Understanding Networked Audio at AES

The AES Convention provides a great opportunity to learn more (or everything) about audio networking.
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Yamaha Pro Audio’s Patrick Killianey leads a networking sesion.

Yamaha Pro Audio’s Patrick Killianey leads a networking sesion.

While the AES Convention is known to be a key event for networking with peers, the other kind of networking is getting some needed attention through a dedicated Networked Audio education track. The informative sessions kicked off first-thing yesterday morning with a presentation on “Network Fundamentals for Audio Engineers” by Yamaha Pro Audio’s Patrick Killianey.

Networked Audio Track chairman Bob Lee says that it is important for AES attendees to understand the network because everything is on it. “Networks are ubiquitous now,” says Lee. “Network technology has gotten more capable, and we can take advantage of that by routing more channels of audio. It gives us a lot more flexibility. In fact, some new facilities, instead of laying down hundreds of shielded twisted-pair cables, are now laying down a couple of network cables because you can send signals anywhere.”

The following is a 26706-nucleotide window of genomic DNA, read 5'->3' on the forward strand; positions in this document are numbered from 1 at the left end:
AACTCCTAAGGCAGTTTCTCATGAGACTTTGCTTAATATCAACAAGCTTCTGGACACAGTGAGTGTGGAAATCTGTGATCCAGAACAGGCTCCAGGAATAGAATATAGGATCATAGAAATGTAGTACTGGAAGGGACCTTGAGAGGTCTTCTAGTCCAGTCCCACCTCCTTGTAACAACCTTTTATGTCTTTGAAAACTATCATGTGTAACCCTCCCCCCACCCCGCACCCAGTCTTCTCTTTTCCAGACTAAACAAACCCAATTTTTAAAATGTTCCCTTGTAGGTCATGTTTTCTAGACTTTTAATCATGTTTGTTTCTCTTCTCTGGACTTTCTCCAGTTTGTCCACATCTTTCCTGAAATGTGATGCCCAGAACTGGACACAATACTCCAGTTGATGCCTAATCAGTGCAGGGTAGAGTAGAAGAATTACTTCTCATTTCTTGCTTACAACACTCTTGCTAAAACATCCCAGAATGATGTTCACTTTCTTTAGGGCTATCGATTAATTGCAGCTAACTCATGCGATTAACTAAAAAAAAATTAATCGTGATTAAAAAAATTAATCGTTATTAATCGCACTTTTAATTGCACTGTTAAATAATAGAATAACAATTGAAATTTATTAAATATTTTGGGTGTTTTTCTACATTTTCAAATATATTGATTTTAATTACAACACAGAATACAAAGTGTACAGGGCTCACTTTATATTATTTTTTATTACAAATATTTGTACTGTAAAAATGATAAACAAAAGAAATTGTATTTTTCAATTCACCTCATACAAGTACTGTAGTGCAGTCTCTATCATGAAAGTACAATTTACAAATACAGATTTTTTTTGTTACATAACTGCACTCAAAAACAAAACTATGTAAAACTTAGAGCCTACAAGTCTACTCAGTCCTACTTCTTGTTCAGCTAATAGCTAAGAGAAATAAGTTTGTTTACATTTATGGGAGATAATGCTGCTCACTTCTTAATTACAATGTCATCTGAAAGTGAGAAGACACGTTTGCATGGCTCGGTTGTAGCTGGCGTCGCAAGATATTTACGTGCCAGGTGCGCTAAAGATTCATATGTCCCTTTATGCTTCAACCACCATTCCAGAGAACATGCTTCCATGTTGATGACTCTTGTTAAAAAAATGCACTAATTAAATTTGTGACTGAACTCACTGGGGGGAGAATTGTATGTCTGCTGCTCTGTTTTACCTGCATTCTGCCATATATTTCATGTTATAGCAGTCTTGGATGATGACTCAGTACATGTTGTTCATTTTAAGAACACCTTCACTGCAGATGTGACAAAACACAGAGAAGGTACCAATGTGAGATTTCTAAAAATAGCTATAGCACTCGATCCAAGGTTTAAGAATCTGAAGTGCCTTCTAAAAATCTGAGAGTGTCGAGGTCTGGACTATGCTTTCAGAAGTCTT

In his well-attended session, Killianey used the familiar home network as a basis for explaining the basics, saying, “You do not need to be an IT professional to run a network any more than you needed to become an electrical engineer to solder.”

The session covered everything from IP addresses and subnet masking to VLANs and trunks. Killianey has another session today at 1:45 p.m. in Room 1E10 called “Optimizing Networks for Media” that will examine the technologies used to optimize a network for modern media transport such as Dante.

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The Networked Audio Track continues today through Friday, and while many key topics will be covered, Lee believes manufacturers would benefit from attending the “How to Get AES67 into Your Systems or Products” session on Friday at 10:45 a.m. in room 1E13. “We have gone from dealing just with analog audio and circuitry to having network specialists in our group now, and AES67 is the big operability standard that allows different companies’ products to work with each other. I think manufacturers in particular would get a lot out of this session.”

To see the full lineup of sessions in the Networked Audio Track, check the AES Convention app or visit http://www.aes.org/events/145/networkedaudio